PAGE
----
EDP Sciences
Free Access
Issue
A&A
Volume 546, October 2012
Article Number A85
Number of page(s) 11
Section The Sun
DOI https://doi.org/10.1051/0004-6361/201218914
Published online 10 October 2012

© ESO, 2012

1. Introduction

One of the most important open questions in solar physics is to identify the mechanisms by which a large number of charged particles are accelerated to high energies during solar flares. While there is general consensus that the energy released in solar flares is previously stored in the magnetic field, the physical processes by which this energy is converted into bulk flow energy, thermal energy, non-thermal energy and radiation energy are still a matter of debate (e.g. Miller et al. 1997; Aschwanden 2002; Neukirch 2005; Neukirch et al. 2007; Krucker et al. 2008; Aschwanden 2009). Based on observations, in particular of non-thermal high-energy (hard X-ray and γ-ray) radiation, it has been estimated that a large fraction of the released magnetic energy (up to the order of 50%) is converted into non-thermal energy in the form of high energy particles (e.g. Emslie et al. 2004, 2005).

Possible particle acceleration mechanisms that have been suggested include direct acceleration in the parallel electric field associated with the reconnection process, stochastic acceleration by turbulence and/or wave-particle resonance, shock acceleration or acceleration in the inductive electric field of the reconfiguring magnetic field (see e.g. Miller et al. 1997; Aschwanden 2002; Neukirch 2005; Neukirch et al. 2007; Krucker et al. 2008; Zharkova et al. 2011, for a detailed discussion and further references). As none of the proposed mechanisms can fully explain the high-energy particle fluxes within the framework of the standard solar flare thick target model, alternative acceleration scenarios have been proposed (e.g. Fletcher & Hudson 2008; Birn et al. 2009; Brown et al. 2009).

It has been suggested (e.g. Somov 1992; Somov & Kosugi 1997) that the rapid relaxation of magnetic field lines that have been newly reconnected, but outside the actual reconnection region, could contribute to the acceleration of particles. Charged particles could be trapped within the dynamically relaxing magnetic fields, which form a collapsing magnetic trap (CMT). Based on the conservation of adiabatic constants of motion, the kinetic energy of the particles trapped in a CMT could increase due to the betatron effect, as the magnetic field strength in the CMT increases, and due to first-order Fermi acceleration, as the distance between the mirror points of particle orbits decreases due to the shortening of the field lines. Evidence of post-flare field line relaxation (field line shrinkage) has been found in observations by Yohkoh (e.g. Forbes & Acton 1996) and Hinode (e.g. Reeves et al. 2008b). Field line relaxation in solar flares can be compared to the dipolarisation phase of magnetospheric substorms, which is believed to play a major role in particle acceleration during substorms (e.g. Birn et al. 1997, 1998, 2004). A more general comparison of flare and substorm/magnetotail phenomena based on observations has recently been presented by Reeves et al. (2008a). Another, albeit slightly different, particle acceleration mechanism, which also relies on the relaxation of magnetic field lines is the shrinkage of magnetic islands (plasmoids) that has been discussed, for example by Drake et al. (2006) and Karlický & Bárta (2007).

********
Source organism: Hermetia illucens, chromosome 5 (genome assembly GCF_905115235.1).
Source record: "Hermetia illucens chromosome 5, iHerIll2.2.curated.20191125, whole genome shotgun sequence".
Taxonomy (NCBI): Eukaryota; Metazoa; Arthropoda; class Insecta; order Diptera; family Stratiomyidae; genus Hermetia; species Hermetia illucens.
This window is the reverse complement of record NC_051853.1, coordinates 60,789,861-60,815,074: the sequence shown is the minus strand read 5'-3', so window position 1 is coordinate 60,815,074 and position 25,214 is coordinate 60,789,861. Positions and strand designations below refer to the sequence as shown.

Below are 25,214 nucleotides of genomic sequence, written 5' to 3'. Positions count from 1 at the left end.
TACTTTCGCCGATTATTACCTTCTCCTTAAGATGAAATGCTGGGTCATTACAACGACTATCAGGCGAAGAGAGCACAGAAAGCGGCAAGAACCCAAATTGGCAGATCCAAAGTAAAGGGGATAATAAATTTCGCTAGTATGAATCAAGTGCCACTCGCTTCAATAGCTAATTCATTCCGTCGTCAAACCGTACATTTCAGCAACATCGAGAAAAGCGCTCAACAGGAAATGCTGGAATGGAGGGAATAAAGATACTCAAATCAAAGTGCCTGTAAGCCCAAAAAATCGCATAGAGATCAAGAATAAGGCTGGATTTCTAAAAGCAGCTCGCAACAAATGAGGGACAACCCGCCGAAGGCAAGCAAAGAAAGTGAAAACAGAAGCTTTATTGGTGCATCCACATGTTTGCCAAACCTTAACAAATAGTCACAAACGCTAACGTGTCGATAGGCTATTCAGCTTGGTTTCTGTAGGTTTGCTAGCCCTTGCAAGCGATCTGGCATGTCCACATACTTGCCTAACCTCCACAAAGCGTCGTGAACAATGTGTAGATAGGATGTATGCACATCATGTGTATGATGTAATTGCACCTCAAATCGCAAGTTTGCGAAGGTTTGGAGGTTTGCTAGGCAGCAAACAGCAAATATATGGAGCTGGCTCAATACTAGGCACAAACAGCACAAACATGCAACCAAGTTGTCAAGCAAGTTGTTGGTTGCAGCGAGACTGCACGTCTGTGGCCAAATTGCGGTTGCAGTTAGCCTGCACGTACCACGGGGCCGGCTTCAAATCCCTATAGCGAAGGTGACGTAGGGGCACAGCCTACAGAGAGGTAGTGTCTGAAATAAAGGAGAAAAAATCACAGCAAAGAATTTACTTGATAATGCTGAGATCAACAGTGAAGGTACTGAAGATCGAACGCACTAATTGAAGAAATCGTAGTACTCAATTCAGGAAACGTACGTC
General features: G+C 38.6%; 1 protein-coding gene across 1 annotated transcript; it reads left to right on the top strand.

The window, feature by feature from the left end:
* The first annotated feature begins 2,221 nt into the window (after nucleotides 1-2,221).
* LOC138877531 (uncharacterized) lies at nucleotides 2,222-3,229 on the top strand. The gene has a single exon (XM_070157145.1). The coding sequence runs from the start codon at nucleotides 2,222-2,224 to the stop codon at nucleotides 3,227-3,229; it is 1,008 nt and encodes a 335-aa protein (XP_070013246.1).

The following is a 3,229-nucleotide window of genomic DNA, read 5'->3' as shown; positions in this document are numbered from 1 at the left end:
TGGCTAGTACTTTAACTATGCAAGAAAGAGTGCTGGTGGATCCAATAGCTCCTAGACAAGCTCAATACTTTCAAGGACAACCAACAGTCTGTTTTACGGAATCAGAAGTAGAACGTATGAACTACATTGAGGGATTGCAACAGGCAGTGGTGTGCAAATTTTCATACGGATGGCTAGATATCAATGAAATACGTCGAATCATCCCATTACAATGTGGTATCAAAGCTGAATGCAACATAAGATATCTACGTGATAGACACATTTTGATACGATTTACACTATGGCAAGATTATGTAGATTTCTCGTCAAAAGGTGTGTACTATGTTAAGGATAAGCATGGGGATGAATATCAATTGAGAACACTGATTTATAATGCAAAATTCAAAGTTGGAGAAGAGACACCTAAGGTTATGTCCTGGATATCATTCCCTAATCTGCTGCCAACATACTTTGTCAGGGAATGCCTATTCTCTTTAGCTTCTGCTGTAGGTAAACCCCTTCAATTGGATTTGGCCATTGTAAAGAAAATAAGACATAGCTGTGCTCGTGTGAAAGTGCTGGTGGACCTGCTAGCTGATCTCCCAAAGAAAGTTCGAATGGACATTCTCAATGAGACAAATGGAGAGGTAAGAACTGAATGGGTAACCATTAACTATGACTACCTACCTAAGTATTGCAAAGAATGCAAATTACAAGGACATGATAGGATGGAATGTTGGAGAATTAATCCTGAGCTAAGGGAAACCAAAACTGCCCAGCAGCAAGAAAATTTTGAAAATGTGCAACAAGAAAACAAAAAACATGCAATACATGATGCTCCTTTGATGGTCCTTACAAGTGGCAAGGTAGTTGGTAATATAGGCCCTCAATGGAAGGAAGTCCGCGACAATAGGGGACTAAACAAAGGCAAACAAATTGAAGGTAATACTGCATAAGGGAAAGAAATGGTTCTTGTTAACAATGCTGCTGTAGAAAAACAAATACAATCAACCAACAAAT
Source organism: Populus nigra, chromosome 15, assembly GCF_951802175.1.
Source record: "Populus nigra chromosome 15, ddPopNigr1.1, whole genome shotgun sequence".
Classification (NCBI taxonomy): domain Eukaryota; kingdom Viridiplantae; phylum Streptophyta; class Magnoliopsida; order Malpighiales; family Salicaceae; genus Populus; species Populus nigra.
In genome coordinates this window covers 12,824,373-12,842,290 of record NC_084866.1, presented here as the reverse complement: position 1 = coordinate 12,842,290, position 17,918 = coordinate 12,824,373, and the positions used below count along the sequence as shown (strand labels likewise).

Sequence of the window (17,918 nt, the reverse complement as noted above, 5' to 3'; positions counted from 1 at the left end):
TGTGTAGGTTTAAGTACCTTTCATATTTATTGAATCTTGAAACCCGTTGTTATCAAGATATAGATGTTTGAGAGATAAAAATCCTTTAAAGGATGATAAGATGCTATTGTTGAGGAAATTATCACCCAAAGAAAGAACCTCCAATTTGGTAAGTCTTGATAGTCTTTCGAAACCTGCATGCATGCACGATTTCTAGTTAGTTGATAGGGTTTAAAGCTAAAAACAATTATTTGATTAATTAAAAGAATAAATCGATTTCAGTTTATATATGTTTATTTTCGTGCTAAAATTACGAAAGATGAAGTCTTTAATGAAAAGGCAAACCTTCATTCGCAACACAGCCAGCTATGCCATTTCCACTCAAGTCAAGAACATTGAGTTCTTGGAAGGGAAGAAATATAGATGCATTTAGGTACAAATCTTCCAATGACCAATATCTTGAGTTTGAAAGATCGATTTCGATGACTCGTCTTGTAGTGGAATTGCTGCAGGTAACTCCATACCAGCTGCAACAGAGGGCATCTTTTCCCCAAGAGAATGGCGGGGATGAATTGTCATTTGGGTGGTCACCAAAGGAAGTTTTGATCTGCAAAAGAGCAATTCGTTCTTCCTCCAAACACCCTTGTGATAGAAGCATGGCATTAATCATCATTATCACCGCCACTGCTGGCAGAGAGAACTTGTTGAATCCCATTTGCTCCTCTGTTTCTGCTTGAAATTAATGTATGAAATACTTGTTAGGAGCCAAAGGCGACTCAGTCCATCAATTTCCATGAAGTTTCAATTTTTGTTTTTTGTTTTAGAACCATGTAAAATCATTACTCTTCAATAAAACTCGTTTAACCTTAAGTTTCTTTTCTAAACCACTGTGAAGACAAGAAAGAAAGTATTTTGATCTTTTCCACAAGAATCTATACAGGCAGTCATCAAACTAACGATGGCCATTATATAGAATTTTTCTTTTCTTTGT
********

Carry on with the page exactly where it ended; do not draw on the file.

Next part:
Using very basic CMT models, some of the fundamental properties of the particle acceleration process in CMTs have been investigated by Somov and co-workers (e.g. Bogachev & Somov 2001, 2005, 2009; Kovalev & Somov 2002, 2003a,b; Somov & Bogachev 2003). This includes, for example, the relative efficiencies of betatron and Fermi acceleration, the effect of collisions, the role of velocity anisotropies and the evolution of the energy distribution function in a CMT. Li & Fleishman (2009) used the results of Bogachev & Somov (2005) to determine the gyrosynchroton radio emission that is to be expected from a collapsing magnetic trap. While these calculations are extremely useful for first estimates, they are based on a number of simplifying assumptions about both the CMTs and the particle orbits. Specific models are necessary for gaining a more detailed understanding of the processes in CMTs, with the disadvantage that some of the results will become model-dependent.

A number of previous papers has followed this line of investigation. Using a simple model for time evolution of the CMT magnetic field strength and a simplified equation of motion for the particles, Karlický & Kosugi (2004) investigated CMT properties such as particle acceleration, plasma heating and the resulting X-ray emission. Karlický & Bárta (2006) used an MHD (magnetohydrodynamic) simulation of a reconnecting current sheet to generate CMT-like electromagnetic fields to investigate particle acceleration using test particle calculations, in particular with a view to explain hard X-ray loop-top sources. Some indication that CMTs might be relevant for X-ray loop top sources has been provided by Veronig et al. (2006). Aschwanden (2004) used a very simple time-dependent trap model to try and explain the pulsed time profile of energetic particle injection often observed during flares. Most recently, Minoshima et al. (2010) presented the results of a calculation using numerical solutions of the drift-kinetic equation for a CMT model based on a time-dependent 2D magnetic field suggested by Lin et al. (1995) to interpret the motion of flare loops and ribbons in the framework of the standard flare model.